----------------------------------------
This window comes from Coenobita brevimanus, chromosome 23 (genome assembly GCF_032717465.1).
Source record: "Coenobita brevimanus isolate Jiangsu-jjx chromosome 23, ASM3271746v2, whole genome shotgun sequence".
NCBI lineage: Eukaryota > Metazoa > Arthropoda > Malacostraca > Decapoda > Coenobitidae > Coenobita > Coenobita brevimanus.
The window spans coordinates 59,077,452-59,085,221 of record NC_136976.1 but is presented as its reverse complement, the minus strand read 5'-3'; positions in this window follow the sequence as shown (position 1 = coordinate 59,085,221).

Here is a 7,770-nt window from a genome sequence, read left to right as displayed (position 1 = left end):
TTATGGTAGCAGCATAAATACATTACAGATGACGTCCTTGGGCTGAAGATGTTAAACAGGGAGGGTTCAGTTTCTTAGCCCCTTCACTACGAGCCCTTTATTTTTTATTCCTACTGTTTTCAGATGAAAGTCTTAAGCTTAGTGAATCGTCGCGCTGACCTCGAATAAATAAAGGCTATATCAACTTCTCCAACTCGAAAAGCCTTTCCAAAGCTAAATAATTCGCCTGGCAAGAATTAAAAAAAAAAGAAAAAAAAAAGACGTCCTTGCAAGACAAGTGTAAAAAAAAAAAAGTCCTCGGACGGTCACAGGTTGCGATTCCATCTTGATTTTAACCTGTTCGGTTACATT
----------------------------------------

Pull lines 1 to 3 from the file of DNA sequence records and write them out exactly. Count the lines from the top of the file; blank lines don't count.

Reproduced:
This window comes from Coenobita brevimanus, chromosome 23 (genome assembly GCF_032717465.1).
Source record: "Coenobita brevimanus isolate Jiangsu-jjx chromosome 23, ASM3271746v2, whole genome shotgun sequence".
NCBI lineage: Eukaryota > Metazoa > Arthropoda > Malacostraca > Decapoda > Coenobitidae > Coenobita > Coenobita brevimanus.